Saturday 22 February 2014

Singapore's 4.1% growth in 2013 beats estimates

Year-end surge in manufacturing output propels growth in Q4
By Fiona Chan, The Straits Times, 21 Feb 2014

A SURGE in financial services, coupled with a year-end jump in manufacturing output, powered Singapore's economy to higher-than-expected growth last year.

The economy grew 4.1 per cent for the whole of last year and is projected to expand another 2 per cent to 4 per cent this year, as a global recovery spurs overseas demand.

Local shares rose to a one-month high after the news but slipped again in later trade, with the Straits Times Index closing 0.07 per cent lower.

Last year's economic growth beat initial estimates of 3.7 per cent, the Ministry of Trade and Industry (MTI) said yesterday.

It also sharply hiked its economic growth figures for previous years, to 1.9 per cent from 1.3 per cent for 2012, and to 6 per cent from 5.2 per cent for 2011. It is understood that such revisions are routinely performed as data collection can take up to three years.

For last year, a last-minute burst of factory activity, especially in electronics, propelled economic growth to 5.5 per cent in the fourth quarter from the previous year. This eclipsed flash estimates of 4.4per cent growth.

Economists had expected upgrades to fourth-quarter and full- year growth, but were surprised by the extent. "The broad-based strength indicated in (the numbers) was a positive surprise," said Barclays economist Leong Wai Ho.

All sectors of the economy grew last year, with the financial industry doing particularly well. Finance and insurance services expanded 10.6 per cent, the most since 2010, said Ms Jacqueline Loh, deputy managing director at the Monetary Authority of Singapore at a briefing yesterday. She said the sector was buoyed by firms seeking fresh funding for business expansion plans and by sentiment-sensitive activities, which include stockbroking.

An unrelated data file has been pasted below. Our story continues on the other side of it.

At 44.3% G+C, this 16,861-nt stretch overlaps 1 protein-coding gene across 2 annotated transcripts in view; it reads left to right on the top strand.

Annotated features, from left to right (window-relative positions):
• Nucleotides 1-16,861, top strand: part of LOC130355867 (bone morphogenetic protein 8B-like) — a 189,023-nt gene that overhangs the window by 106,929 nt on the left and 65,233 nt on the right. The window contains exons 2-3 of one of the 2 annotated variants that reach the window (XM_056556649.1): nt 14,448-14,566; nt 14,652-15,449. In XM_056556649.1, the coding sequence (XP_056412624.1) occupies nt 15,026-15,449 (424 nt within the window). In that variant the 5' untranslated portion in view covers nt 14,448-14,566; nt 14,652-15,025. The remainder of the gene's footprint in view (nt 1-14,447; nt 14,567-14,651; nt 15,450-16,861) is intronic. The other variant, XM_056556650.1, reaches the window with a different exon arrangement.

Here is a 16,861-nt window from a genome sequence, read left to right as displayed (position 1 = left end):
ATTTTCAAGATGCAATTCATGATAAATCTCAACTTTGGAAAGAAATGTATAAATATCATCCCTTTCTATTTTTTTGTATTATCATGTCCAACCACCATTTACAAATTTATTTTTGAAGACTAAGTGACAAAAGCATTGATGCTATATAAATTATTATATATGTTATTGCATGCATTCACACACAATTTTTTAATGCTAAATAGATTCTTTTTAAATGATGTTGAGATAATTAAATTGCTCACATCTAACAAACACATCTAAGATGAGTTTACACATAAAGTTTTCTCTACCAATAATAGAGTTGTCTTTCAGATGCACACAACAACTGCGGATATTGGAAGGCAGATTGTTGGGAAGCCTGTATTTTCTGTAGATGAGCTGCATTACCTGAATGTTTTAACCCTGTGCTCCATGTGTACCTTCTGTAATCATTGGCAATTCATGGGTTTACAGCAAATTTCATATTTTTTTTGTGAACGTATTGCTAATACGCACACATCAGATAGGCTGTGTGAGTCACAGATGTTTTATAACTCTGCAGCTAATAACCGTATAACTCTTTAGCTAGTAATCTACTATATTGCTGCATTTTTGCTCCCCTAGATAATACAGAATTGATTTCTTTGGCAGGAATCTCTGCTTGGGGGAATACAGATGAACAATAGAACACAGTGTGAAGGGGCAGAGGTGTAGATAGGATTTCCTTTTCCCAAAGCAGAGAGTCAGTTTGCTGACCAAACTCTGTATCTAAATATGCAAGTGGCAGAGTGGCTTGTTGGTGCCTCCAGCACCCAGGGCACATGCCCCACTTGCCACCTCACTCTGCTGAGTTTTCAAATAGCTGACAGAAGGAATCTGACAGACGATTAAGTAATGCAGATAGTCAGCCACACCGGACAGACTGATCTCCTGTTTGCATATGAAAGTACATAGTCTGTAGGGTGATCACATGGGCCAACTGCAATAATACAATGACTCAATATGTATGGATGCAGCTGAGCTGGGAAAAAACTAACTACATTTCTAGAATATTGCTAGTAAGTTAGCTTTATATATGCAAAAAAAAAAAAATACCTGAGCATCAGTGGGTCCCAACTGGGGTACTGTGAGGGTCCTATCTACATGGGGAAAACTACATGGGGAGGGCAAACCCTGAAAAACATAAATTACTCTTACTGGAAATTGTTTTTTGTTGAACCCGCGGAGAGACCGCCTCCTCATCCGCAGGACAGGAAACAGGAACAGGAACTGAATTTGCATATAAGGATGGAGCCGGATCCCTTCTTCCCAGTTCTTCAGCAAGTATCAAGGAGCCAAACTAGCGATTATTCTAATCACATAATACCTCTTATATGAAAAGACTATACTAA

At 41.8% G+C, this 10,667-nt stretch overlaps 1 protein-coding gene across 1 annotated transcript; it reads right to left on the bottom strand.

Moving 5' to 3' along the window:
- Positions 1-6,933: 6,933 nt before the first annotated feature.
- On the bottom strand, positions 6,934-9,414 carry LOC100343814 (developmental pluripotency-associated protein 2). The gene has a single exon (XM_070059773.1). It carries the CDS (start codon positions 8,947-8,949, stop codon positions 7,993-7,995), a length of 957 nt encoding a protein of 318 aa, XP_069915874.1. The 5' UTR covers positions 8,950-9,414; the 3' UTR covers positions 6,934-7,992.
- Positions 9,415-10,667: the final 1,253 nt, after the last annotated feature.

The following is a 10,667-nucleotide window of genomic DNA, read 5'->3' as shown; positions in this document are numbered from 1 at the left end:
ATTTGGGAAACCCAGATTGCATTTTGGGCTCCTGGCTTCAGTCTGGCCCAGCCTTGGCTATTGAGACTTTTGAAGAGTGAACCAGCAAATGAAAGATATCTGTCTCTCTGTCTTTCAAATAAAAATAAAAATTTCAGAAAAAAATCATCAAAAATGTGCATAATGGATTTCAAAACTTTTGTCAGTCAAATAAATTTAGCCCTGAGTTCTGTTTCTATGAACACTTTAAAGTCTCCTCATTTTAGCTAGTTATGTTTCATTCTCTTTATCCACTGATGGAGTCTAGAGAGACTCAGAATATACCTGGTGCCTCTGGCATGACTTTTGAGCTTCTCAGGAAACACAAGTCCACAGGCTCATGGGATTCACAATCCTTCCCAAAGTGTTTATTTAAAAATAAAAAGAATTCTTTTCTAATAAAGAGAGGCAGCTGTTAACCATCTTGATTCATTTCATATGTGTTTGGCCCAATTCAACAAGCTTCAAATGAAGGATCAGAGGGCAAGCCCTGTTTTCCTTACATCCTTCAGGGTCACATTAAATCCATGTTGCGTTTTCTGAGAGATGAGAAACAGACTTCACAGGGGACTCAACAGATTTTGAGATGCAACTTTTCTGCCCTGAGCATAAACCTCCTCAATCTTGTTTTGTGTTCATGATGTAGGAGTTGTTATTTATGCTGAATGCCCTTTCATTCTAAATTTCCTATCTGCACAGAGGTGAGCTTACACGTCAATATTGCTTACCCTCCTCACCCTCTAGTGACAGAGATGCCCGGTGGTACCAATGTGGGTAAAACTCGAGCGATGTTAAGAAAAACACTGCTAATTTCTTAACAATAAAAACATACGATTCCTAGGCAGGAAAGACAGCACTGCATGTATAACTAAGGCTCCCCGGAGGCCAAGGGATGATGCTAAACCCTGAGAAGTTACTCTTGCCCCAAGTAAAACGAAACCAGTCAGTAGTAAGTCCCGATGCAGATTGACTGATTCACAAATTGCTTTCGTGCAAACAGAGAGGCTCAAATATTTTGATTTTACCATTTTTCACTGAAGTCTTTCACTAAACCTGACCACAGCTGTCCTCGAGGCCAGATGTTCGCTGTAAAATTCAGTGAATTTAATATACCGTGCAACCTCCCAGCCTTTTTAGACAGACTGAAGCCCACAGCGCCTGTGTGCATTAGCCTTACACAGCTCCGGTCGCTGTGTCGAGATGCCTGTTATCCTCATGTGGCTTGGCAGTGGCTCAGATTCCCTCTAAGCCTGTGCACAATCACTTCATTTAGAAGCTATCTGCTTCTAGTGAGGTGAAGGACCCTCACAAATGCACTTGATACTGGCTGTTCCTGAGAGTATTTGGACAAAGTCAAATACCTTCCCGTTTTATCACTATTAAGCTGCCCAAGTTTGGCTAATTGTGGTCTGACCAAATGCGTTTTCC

This year, the finance and insurance sector is tipped to continue to register positive growth, albeit at a slight moderation from last year's pace, she added.

The boost from financial services, together with wholesale and retail trade, helped grow the overall services sector - making up two-thirds of Singapore's economy - by 5.3 per cent last year, up from 2 per cent in 2012.

Manufacturing, which accounts for a fifth of the economy, also picked up steam, growing 1.7 per cent last year - higher than its 0.3 per cent growth in 2012.

Construction was the only key sector that bucked the trend. It grew 5.9 per cent last year, down from 8.6 per cent the previous year, amid less building activity in both the public and private sectors.

This year, modest growth is expected for Singapore amid an improving global outlook, said MTI Permanent Secretary Ow Foong Pheng. She said sectors that depend on the global economy, such as manufacturing and wholesale trade, are likely to continue to recover, though risks remain from the ongoing withdrawal of monetary stimulus in the United States and the threat of a sharper-than-expected slowdown in China.

A survey out yesterday showed China's factory activity this month fell to a seven-month low.